Defense Secretary Robert M. Gates denied permission for the U.S. Northern Command to use the Pentagon’s most powerful sea-based radar to monitor North Korea’s recent missile launch, precluding officials from collecting finely detailed launch data or testing the radar in a real-time crisis, current and former defense officials said.
Jamie Graybeal, Northcom public affairs director, confirmed to The Washington Times that Air Force Gen. Gene Renuart, the Northcom commander, requested the radar’s use but referred all other questions to the Pentagon.
By Bill Gertz
The Washington Times
Pentagon spokesman Bryan Whitman said Mr. Gates’ decision not to use the $900 million radar, known as SBX, was “based on the fact that there were numerous ground- and sea-based radars and sensors in the region to support the operational requirements for this launch.”
SBX, deployed in 2005, can track and identify warheads, decoys and debris in space with very high precision. Officials said the radar is so powerful it could detect a baseball hit out of a ballpark from more than 3,000 miles away, and that other radars used by the U.S. would not be able to provide the same level of detail about North Korea’s missile capabilities.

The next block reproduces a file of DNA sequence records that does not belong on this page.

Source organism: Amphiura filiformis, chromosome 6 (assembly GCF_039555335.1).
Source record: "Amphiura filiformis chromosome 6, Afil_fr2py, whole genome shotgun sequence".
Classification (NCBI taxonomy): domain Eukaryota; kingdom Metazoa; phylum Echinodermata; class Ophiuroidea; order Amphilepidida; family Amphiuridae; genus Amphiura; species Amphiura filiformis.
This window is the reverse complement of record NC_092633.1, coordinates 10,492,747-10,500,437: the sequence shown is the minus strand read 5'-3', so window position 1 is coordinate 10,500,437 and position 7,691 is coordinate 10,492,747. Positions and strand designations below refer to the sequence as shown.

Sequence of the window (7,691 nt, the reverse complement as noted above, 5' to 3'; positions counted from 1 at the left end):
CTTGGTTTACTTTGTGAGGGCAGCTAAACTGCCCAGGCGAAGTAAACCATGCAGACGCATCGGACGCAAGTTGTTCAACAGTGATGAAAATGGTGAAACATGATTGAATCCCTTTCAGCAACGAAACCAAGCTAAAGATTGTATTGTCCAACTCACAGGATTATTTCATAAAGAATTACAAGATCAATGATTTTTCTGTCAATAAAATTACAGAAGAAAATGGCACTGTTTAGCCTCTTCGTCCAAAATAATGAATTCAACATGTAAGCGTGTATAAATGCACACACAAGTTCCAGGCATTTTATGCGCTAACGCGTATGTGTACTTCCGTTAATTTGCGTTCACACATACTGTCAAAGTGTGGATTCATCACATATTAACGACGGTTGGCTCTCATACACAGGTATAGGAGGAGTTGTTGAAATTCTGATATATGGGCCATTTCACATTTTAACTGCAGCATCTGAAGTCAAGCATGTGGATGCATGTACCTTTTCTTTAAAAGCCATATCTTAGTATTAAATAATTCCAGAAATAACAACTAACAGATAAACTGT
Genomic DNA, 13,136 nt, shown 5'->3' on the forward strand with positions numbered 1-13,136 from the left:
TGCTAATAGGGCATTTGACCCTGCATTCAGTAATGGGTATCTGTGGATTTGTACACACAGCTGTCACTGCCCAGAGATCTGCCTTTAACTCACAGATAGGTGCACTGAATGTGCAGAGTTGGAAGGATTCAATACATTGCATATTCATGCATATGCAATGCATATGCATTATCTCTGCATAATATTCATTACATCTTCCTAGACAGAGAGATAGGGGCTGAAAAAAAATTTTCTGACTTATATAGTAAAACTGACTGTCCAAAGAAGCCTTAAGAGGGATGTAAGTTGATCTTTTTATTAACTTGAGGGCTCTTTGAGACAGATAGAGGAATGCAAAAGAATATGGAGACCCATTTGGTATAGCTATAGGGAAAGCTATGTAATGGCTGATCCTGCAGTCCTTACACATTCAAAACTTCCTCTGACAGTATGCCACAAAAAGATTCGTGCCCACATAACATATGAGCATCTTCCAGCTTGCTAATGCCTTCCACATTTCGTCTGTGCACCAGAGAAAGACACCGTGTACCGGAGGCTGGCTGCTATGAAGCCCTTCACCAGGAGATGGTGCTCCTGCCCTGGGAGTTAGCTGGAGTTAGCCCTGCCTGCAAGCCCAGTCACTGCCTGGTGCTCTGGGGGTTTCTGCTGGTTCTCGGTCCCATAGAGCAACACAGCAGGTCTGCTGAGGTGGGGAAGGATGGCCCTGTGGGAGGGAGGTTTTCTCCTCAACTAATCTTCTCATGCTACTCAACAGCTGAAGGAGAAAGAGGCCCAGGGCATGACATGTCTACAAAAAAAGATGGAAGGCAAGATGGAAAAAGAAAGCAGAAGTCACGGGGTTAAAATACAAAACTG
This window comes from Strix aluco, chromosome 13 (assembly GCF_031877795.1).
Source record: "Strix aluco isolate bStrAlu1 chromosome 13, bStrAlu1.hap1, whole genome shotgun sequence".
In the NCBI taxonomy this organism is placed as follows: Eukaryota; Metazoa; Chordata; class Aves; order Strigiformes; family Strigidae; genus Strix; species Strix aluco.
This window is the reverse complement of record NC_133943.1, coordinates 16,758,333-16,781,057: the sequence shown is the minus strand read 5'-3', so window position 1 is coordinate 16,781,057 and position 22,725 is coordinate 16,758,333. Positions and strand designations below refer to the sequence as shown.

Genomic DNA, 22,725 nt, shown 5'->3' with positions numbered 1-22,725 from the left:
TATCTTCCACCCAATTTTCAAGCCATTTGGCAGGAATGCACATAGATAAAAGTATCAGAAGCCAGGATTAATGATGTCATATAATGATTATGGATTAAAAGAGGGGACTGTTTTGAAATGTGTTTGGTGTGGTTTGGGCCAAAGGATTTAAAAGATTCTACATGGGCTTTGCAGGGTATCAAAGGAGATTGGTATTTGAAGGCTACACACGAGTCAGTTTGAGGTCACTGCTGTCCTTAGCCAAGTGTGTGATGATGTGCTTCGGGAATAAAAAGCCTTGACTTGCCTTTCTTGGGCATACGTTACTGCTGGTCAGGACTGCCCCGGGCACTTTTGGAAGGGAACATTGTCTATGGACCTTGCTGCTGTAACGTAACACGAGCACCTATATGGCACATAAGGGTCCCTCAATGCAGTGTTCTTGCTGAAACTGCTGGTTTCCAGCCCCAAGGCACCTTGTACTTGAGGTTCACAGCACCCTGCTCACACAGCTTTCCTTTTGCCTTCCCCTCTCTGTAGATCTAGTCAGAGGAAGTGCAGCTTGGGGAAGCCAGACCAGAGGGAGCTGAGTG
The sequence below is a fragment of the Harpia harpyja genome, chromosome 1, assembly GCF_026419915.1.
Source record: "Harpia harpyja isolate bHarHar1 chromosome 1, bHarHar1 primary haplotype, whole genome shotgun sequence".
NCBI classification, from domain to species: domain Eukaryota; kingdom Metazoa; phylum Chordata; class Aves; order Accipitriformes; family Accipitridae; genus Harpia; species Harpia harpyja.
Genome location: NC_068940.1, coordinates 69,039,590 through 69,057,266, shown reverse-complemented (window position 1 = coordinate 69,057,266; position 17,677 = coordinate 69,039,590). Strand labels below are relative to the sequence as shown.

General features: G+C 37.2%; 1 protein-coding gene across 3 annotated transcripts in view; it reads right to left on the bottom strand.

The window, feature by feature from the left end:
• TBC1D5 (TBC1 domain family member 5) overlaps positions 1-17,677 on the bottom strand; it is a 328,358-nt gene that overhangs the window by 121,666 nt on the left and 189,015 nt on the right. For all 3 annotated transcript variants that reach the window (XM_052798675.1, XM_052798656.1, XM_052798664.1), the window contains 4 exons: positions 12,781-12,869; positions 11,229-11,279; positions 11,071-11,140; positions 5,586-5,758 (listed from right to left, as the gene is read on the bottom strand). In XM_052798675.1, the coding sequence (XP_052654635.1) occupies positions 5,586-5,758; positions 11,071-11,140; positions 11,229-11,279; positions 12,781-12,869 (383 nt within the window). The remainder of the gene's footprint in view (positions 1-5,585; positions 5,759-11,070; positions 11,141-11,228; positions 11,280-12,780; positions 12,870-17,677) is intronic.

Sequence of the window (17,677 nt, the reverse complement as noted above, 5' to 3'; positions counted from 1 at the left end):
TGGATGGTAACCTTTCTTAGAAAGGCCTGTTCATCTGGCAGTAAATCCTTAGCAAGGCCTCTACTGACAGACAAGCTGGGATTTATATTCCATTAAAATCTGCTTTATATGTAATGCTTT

Retired Air Force Lt. Gen. Henry Obering, who until recently headed the Missile Defense Agency, said the SBX would have gathered data other U.S. systems could not.
“The sea-based X-band radar is clearly without a doubt the most powerful and capable sensor in all of our missile defense inventory,” he said. “It is three or four more times powerful than other radars” in Asia, including Aegis-equipped ships, a Cobra Dane early warning radar in Alaska and a small X-band radar in northern Japan, he said.
Gen. Obering noted that the SBX was used by the U.S. Strategic Command to track a falling satellite and guide U.S. sea-based missile interceptors that destroyed it in February 2008.